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Response to hunter (Reply #1)

Fri Jul 17, 2020, 06:51 PM

3. Thank you. I actually didn't realise that ReCap included Columbia, Harvard and NYPubLib's...


When you search on the Princeton Library search engine, it simply says "Recap," and you have to order it.

I've requested books from ReCap quite often, since they have all this obscure stuff about nuclear reactor technology from the 1950's and 1960's when creativity in nuclear engineering was still allowed and not subject to scare stories by people who have no knowledge of anything.

In the 1950's and 1960's as opposed to now, the Princeton Community was not hostile to nuclear energy and hadn't drunk the "renewable energy will save us" Kool Aid, so the collection is quite rich. Things I've found there include, among other thrilling stuff, include photographs of an actual three dimensional model, 4 dimensional actually, which had ternary phase diagrams superimposed on a temperature (z-axis) of actinides.

One can also find obscure stuff about the origins of the anti-nuke movement, which actually had its roots in a very wealthy area of Long Island, Lloyd's neck, when LILCO threatened to build a nuclear plant among the estates.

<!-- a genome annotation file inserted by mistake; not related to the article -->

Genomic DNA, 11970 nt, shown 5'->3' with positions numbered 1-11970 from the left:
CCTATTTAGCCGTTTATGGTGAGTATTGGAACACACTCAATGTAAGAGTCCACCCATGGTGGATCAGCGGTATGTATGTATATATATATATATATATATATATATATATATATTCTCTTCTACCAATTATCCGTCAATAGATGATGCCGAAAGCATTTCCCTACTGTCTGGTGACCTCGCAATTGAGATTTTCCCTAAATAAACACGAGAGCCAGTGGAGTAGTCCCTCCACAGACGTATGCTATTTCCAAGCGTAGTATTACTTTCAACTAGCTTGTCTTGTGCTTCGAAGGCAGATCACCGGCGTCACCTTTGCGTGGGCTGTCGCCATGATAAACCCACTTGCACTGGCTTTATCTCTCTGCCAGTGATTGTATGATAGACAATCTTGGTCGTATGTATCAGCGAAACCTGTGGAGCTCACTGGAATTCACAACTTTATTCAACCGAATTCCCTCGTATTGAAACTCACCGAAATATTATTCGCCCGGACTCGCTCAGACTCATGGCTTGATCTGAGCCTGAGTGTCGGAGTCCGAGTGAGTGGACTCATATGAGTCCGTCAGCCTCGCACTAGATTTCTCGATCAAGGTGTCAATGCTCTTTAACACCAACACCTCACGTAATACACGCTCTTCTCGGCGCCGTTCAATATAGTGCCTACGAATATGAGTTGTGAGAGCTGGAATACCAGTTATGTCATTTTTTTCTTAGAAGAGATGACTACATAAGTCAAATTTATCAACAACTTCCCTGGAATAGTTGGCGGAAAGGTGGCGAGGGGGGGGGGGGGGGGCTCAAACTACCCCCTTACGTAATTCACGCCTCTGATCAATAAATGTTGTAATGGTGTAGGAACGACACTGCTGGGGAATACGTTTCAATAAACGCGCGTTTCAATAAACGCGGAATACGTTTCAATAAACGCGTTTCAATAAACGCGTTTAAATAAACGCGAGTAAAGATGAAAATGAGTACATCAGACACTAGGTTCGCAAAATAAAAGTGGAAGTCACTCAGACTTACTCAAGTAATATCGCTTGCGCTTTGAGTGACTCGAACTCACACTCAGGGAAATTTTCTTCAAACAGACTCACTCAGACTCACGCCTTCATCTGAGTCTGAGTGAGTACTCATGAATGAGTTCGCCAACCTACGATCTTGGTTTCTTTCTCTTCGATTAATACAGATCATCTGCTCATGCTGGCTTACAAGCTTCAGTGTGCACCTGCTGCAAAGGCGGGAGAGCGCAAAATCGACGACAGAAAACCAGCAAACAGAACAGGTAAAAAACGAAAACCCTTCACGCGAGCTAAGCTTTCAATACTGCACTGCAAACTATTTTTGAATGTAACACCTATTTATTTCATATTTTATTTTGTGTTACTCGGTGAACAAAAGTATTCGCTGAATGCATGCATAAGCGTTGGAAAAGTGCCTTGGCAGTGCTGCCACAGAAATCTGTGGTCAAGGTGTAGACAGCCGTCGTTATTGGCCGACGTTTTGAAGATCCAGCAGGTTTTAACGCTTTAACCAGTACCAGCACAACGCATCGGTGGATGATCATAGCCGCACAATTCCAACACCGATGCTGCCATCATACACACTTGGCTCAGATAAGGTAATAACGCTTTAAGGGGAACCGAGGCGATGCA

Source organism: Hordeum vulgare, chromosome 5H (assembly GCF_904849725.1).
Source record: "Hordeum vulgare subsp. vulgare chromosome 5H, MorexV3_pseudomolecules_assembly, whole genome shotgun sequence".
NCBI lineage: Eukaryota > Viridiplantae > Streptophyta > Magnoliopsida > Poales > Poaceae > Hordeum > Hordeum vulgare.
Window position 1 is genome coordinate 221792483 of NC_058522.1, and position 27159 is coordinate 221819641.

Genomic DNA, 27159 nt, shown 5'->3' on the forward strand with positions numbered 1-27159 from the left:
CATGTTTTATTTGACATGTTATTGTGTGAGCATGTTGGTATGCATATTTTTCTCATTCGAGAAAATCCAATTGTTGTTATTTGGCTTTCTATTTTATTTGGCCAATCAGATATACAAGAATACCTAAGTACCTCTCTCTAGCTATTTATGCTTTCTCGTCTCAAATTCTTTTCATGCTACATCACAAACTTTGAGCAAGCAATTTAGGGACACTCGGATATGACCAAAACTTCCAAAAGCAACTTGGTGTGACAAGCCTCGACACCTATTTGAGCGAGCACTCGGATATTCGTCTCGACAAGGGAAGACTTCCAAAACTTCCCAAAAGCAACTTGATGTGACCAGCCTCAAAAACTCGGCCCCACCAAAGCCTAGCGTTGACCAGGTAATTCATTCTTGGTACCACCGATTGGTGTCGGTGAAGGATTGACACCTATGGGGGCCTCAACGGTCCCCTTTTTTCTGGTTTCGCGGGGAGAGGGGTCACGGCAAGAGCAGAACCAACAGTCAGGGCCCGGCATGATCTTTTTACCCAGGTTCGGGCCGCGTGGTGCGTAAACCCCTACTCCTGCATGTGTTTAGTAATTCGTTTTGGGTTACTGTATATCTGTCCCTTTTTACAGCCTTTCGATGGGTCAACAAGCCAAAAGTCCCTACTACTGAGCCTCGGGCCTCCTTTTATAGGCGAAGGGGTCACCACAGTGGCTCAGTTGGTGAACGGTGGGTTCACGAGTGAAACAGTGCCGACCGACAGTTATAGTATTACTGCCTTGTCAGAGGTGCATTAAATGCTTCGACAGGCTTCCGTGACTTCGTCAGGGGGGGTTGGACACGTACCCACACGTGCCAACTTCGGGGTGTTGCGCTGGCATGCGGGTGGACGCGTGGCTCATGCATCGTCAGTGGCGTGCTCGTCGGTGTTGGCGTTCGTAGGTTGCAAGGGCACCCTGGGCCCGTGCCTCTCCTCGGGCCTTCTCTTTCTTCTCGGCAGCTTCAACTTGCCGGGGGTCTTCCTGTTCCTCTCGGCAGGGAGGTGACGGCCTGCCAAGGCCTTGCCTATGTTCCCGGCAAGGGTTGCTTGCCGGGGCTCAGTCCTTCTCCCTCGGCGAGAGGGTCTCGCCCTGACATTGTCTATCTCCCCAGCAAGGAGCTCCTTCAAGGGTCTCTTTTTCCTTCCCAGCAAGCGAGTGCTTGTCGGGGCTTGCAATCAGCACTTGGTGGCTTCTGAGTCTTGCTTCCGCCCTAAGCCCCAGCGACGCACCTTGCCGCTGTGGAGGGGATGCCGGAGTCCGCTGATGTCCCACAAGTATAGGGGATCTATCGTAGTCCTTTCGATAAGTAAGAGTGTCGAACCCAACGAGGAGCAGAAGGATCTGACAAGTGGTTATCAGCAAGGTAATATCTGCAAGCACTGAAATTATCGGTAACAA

Of course, I didn't know that some of what is in ReCap is actually from other universities.

By my estimate, at least 200 million people have died from air pollution as a result of this attempt to "pull on Superman's cape," by placing industrial infrastructure near rich people. LILCO was very, very, very, very bad at promoting nuclear energy, despite the good intentions of their forward looking engineers. I have a certain sympathy for those guys, Long Island engineers in the 1950's, since they had no way of imagining the power of ignorance and the power of stupidity. It was a time that science was honored.

The power plants on Long Island today burn trash and they burn gas, and as a result, the island is sure to go largely underwater in this century. It nearly did so in Hurricane Sandy.

The Princeton Library is closed now; and for the first time in nearly 20 years, I'm not going there several days a week. It's very, very, very painful. I do have a ton of reading on which I can catch up before the re-opening, should I live long enough to experience it, but my access to the latest and greatest is diminished; not gone, but diminished.

In these times, the triumph of ignorance is palpable.

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NNadir Jul 2020 OP
hunter Jul 2020 #1
LineLineNew Reply Thank you. I actually didn't realise that ReCap included Columbia, Harvard and NYPubLib's...
NNadir Jul 2020 #3
eppur_se_muova Jul 2020 #2
NNadir Jul 2020 #4
eppur_se_muova Jul 2020 #5
CatLady78 Jul 2020 #6
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